Sen. Rand Paul (R-Ky.) blocked a Senate resolution aimed at keeping the identity of the whistleblower at the center of the impeachment inquiry a secret.
Senate Minority Leader Chuck Schumer (D-N.Y.) and Sen. Mazie Hirono (D-Hawaii) introduced a resolution saying that has “a duty” to protect the identity of whistleblowers.
“In normal times we would be protecting the whistleblower,” Hirono said. “That is what this resolution does.”
“The threats we have seen over the last few days are so egregious they demand bipartisan outrage from one end of this chamber to the other, whether you’re a Democrat, Republican, independent, liberal, moderate or conservative,” Schumer also stated on the Senate floor. “What’s happening here is another erosion of the values of this republic for political expediency.”
Paul has said that he could disclose the name of the whistleblower, saying there is no law that prevents anyone from doing so.
“The outrage we see here is selective outrage,” Paul said, according to the Washington Examiner. “And it is because [Democrats] are intent on removing Trump from office and will use whatever means they can to do it.”
Under the rules of the Senate, any senator can attempt to pass a resolution or a bill, but any senator can object and block its passage.
“I support whistleblowers and I do think they have a role to play in keeping government accountable … but what we have seen over the last few years is that we have a system that we should continue to refine,” Paul said.
Trump and his Republican allies have said that the president should have the ability to confront his accuser, including learning about political biases.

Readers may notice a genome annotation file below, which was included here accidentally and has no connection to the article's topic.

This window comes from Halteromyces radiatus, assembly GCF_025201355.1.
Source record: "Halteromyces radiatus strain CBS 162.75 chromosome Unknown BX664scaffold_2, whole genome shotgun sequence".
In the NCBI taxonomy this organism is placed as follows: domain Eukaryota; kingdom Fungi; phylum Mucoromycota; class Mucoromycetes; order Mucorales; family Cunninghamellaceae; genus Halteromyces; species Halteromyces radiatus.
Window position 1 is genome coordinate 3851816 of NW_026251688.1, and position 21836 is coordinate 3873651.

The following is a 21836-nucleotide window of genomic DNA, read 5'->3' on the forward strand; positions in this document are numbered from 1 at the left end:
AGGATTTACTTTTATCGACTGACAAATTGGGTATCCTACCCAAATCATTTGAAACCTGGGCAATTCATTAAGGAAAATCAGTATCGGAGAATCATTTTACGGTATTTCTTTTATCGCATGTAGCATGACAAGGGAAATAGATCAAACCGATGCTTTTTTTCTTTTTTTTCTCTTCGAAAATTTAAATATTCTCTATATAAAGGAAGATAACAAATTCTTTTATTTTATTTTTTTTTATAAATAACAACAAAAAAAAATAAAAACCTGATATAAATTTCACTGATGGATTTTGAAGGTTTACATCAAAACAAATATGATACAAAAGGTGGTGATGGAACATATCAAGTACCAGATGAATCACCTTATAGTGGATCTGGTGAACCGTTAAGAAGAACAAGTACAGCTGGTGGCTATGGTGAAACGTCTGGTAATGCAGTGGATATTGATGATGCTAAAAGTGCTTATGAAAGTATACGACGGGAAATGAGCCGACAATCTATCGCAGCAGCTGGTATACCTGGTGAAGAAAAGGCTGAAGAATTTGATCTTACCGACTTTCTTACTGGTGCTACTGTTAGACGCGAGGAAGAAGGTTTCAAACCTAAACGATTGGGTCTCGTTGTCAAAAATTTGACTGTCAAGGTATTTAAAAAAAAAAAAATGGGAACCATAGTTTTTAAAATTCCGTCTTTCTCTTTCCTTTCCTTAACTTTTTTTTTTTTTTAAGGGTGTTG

“The whistleblower should be called because he is making accusations against the president,” Paul said.
Paul then proposed his own legislation that would “make clear” that President Trump should be able to face his accuser.
“The bill I will introduce today will expand the whistleblower act [and] would be made retroactive so Edward Snowden can come home to live in his own country. All he did was expose that his government was not obeying the Constitution,” Paul said, according to the Hill.
The whistleblower made a complaint about a phone call between Trump and Ukrainian President Volodymyr Zelenskiy. The person was not on the call but was told about it by someone else.
According to The Hill, Paul was asked about the identity of the whistleblower.
“I’m more than willing to, and I probably will at some point,” he said earlier in the day of revealing the person’s identity. “There is no law preventing anybody from saying the name.”
Meanwhile, Sen. John Barrasso (R-Wyo.) said the whistleblower should come forward and testify under oath.
“I think the whistleblower should come forward to testify—in-person, under oath,” he told Fox News. “So people can then assess the credibility, the believability [and] can challenge the whistleblower.”
“This is not something that needs to be done through emails or behind an attorney,” Barrasso continued. “It needs to be done in person under oath.”